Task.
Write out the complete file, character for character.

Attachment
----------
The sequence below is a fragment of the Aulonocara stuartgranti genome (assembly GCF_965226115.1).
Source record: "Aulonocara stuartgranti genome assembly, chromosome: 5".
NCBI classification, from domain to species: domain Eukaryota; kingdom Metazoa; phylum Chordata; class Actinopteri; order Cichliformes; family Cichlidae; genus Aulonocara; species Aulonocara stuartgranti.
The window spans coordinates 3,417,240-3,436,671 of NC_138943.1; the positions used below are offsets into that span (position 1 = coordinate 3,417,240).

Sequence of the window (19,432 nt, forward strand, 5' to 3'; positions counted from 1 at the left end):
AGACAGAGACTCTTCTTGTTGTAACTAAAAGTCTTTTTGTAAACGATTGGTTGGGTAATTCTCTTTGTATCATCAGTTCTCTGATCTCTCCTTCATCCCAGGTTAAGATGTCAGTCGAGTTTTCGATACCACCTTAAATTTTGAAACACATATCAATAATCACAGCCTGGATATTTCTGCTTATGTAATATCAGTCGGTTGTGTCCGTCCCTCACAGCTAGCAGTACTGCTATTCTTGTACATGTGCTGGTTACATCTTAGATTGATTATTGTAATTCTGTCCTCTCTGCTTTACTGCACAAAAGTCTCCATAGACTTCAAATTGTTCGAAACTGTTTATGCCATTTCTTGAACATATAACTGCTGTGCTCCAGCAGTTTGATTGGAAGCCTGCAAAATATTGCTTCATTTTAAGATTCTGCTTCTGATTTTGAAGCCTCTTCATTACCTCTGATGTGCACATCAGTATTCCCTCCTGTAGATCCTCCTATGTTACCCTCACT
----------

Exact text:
The sequence below is a fragment of the Aulonocara stuartgranti genome (assembly GCF_965226115.1).
Source record: "Aulonocara stuartgranti genome assembly, chromosome: 5".
NCBI classification, from domain to species: domain Eukaryota; kingdom Metazoa; phylum Chordata; class Actinopteri; order Cichliformes; family Cichlidae; genus Aulonocara; species Aulonocara stuartgranti.
The window spans coordinates 3,417,240-3,436,671 of NC_138943.1; the positions used below are offsets into that span (position 1 = coordinate 3,417,240).

Sequence of the window (19,432 nt, forward strand, 5' to 3'; positions counted from 1 at the left end):
AGACAGAGACTCTTCTTGTTGTAACTAAAAGTCTTTTTGTAAACGATTGGTTGGGTAATTCTCTTTGTATCATCAGTTCTCTGATCTCTCCTTCATCCCAGGTTAAGATGTCAGTCGAGTTTTCGATACCACCTTAAATTTTGAAACACATATCAATAATCACAGCCTGGATATTTCTGCTTATGTAATATCAGTCGGTTGTGTCCGTCCCTCACAGCTAGCAGTACTGCTATTCTTGTACATGTGCTGGTTACATCTTAGATTGATTATTGTAATTCTGTCCTCTCTGCTTTACTGCACAAAAGTCTCCATAGACTTCAAATTGTTCGAAACTGTTTATGCCATTTCTTGAACATATAACTGCTGTGCTCCAGCAGTTTGATTGGAAGCCTGCAAAATATTGCTTCATTTTAAGATTCTGCTTCTGATTTTGAAGCCTCTTCATTACCTCTGATGTGCACATCAGTATTCCCTCCTGTAGATCCTCCTATGTTACCCTCACT